Educational historian David F. Labaree of Stanford University argued that the modern educational policy environment is heavily influenced by this long-standing debate between administrative (top-down) and pedagogical reform approaches. He argued that the administrative reformers won the struggle to focus school reform on the management of schools and the measurement of standardized systemic structures. The trickle-down reformers agenda is dominating the conversation about educational reform and policymaking in the United States. From Michelle Rhee to Eli Broad, the top-down reform philosophy is strategic and politically powerful. In practice, trickle-down reformers bring the mindset of a standardization model to schools through various educational policies (i.e. Common Core, testing, centralized curriculum). As recently seen in Dallas Independent School District (Dallas ISD), Louisiana, Chicago, and Washington DC, trickle-down reformers are taking the helm in states and major metropolitan cities and implementing extensive changes based on the top-down administrative structures focusing on the standardization required by No Child Left Behind and Race to the Top.
No Child Left Behind
The implementation of No Child Left Behind (NCLB) was a major victory for trickle-down reformers, as competition for federal education dollars and an emphasis on charter and private management organizations was placed into law for the first time in our history. The coupling of top-down accountability measures with free-market school choice as the lever to encourage efficiency is based on the management practices heralded by trickle-down reformers as the fix to public education for historically underserved students. However, NCLB does not require changes to curriculum or pedagogical practice that would directly affect students, but rather a focus on the top-down management of our public schools.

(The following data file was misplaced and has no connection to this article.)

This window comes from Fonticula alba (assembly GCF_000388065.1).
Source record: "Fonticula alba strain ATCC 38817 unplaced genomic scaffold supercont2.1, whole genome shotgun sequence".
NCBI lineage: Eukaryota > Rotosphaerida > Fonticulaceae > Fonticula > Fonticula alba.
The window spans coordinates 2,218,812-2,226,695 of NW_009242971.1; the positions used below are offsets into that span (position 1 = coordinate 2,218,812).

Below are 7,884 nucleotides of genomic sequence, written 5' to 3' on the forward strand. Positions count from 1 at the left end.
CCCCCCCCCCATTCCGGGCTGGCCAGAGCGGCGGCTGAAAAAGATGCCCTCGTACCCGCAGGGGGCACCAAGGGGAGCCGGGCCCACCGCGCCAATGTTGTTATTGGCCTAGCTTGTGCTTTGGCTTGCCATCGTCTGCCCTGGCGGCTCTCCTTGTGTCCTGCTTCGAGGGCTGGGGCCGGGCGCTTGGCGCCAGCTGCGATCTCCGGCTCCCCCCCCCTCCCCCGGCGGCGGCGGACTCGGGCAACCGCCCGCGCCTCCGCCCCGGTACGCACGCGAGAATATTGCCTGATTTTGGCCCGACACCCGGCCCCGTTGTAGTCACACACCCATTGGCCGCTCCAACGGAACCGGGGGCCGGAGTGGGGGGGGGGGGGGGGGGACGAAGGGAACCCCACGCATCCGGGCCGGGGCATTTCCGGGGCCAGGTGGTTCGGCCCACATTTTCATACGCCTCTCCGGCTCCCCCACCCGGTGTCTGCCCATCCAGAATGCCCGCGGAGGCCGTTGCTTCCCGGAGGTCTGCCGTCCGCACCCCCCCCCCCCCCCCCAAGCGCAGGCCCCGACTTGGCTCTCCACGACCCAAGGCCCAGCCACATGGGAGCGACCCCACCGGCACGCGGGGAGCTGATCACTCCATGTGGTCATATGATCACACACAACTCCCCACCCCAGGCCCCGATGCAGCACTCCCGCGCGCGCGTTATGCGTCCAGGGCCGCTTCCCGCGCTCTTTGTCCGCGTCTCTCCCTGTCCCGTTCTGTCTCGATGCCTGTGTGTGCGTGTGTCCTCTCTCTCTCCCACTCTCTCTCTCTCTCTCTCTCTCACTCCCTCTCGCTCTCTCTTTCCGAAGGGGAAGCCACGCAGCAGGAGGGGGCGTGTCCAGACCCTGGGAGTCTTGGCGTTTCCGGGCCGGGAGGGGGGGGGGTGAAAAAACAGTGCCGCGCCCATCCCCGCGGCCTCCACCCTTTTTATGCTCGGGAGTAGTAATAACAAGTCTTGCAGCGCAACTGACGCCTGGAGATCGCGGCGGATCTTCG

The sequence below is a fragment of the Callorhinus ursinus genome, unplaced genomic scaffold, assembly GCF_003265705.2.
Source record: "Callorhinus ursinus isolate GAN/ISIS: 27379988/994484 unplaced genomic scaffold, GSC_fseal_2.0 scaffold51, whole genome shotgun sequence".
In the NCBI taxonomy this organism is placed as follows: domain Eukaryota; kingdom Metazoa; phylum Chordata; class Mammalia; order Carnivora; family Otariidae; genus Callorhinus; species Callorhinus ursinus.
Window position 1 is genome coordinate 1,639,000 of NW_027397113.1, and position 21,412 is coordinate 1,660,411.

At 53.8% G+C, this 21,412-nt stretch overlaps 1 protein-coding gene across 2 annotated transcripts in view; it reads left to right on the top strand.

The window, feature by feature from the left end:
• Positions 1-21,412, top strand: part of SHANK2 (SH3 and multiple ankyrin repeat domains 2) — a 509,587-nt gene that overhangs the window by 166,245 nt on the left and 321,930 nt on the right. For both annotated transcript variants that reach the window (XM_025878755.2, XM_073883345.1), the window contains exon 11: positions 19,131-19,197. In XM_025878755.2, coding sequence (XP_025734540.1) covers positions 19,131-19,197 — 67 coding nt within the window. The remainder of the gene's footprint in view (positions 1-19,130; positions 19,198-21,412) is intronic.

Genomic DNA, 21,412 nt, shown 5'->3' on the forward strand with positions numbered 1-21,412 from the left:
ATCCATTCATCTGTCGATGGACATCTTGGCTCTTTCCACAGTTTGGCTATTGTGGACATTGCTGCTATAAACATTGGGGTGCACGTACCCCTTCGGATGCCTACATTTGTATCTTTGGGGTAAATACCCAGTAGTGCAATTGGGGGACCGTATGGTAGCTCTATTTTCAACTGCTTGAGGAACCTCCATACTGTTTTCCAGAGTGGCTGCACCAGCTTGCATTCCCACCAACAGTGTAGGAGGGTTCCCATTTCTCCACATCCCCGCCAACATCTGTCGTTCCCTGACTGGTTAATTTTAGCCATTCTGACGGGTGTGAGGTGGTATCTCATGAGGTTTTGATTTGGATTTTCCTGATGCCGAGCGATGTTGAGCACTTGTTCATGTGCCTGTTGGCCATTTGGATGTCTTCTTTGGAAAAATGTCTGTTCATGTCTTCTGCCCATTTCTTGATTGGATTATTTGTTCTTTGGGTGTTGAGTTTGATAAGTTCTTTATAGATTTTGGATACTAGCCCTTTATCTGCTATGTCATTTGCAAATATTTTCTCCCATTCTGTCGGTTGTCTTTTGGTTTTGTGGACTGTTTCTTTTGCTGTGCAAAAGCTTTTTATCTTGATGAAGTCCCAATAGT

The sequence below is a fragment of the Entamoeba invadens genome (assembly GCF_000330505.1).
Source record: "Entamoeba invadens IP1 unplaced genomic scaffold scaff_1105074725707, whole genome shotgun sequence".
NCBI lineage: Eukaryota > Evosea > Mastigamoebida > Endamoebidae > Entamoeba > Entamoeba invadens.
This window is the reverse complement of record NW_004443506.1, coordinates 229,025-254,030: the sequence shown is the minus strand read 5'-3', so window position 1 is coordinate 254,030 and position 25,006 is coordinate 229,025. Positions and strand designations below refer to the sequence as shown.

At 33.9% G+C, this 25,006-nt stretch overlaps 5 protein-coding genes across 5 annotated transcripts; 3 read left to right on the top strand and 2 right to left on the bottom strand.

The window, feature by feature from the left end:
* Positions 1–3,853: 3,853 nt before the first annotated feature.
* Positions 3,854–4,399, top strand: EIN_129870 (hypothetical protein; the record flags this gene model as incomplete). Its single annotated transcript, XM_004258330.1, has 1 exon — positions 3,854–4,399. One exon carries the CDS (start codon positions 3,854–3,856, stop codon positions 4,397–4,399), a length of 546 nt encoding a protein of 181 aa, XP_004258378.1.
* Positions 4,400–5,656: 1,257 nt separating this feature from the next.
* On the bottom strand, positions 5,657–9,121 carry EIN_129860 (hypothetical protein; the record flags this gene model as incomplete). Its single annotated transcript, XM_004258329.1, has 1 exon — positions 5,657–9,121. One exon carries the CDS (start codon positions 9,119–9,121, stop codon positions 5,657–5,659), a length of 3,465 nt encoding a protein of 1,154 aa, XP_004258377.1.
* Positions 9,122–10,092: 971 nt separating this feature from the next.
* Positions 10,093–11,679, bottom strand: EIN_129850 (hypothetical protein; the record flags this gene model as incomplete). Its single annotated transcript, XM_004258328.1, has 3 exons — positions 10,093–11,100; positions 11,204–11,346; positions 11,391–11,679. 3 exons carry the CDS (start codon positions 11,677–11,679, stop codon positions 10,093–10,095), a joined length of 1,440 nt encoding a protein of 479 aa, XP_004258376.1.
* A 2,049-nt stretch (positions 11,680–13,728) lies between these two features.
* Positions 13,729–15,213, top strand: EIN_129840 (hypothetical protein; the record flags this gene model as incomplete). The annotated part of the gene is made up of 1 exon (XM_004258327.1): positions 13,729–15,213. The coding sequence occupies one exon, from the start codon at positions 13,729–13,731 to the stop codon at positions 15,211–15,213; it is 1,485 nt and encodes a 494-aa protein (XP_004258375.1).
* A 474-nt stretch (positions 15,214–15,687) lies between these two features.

NCLB codified a national top-down reform with broad bipartisan support. The success of NCLB is primarily dependent on threats to teachers and administrators through evaluation of test scores. The law required schools to meet strict federal performance indicators. Each school and district is required to satisfy annual benchmarks known as Adequate Yearly Progress (AYP). If schools failed to meet each of the individual growth indicators on high-stakes testing instruments, they would be subject to public shame, less funding, threats to school staff jobs, and even building closure. The school turnaround initiatives required by NCLB opened the door to private and charter management organizations and placed emphasis on firing teachers and staff, requiring that a significant portion of a school’s staff be replaced. NCLB is clearly the most far-reaching federal education law in the history of the United States has a sole focus on trickle-down educational policy for our public schools.
In conclusion, Trickle-down reformers like to accuse Pedagogical reformers that if they opposed standardized top-down “reform” they are anti-reformer, in reality, they just favor pedagogical reform.
p.s. Who influences and trains the trickle-down reformers? What is their record on academic achievement? Tomorrow, Cloaking Inequity will be begin a new series entitled The Curious Case of Mike Miles and Trickle-Down reform.
This post was written in conjunction with Lindsay Redd and Dr. Ruth Vail and was excerpted from a report commissioned by the Foundation for Community Empowerment.
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 Tyack, D. (1974). The One Best System: A History of American Urban Education. Cambridge: Harvard University Press.
 Vygotsky, L. S. (1978). Mind in society. Cambridge, MA: Harvard University Press. (Edited by M. Cole, V. John-Steiner, S. Scribner, & E. Souberman)
 Cuban, L (1988). Constancy and Change in Schools, 1880 to Present. In P. Jackson (Ed.), Contributing to Educational Change. (pp. 85-104). Berkeley, CA.: McCutchan.
 Tyack, D. (1974). The One Best System: A History of American Urban Education. Cambridge: Harvard University Press
 Dewey, J. (1938). Experience and education. New York, NY: Macmillan.
 Labaree, D. F. (2005) Progressivism, Schools and Schools of Education: An American Romance. Paedagogica Historica, 41, 275-288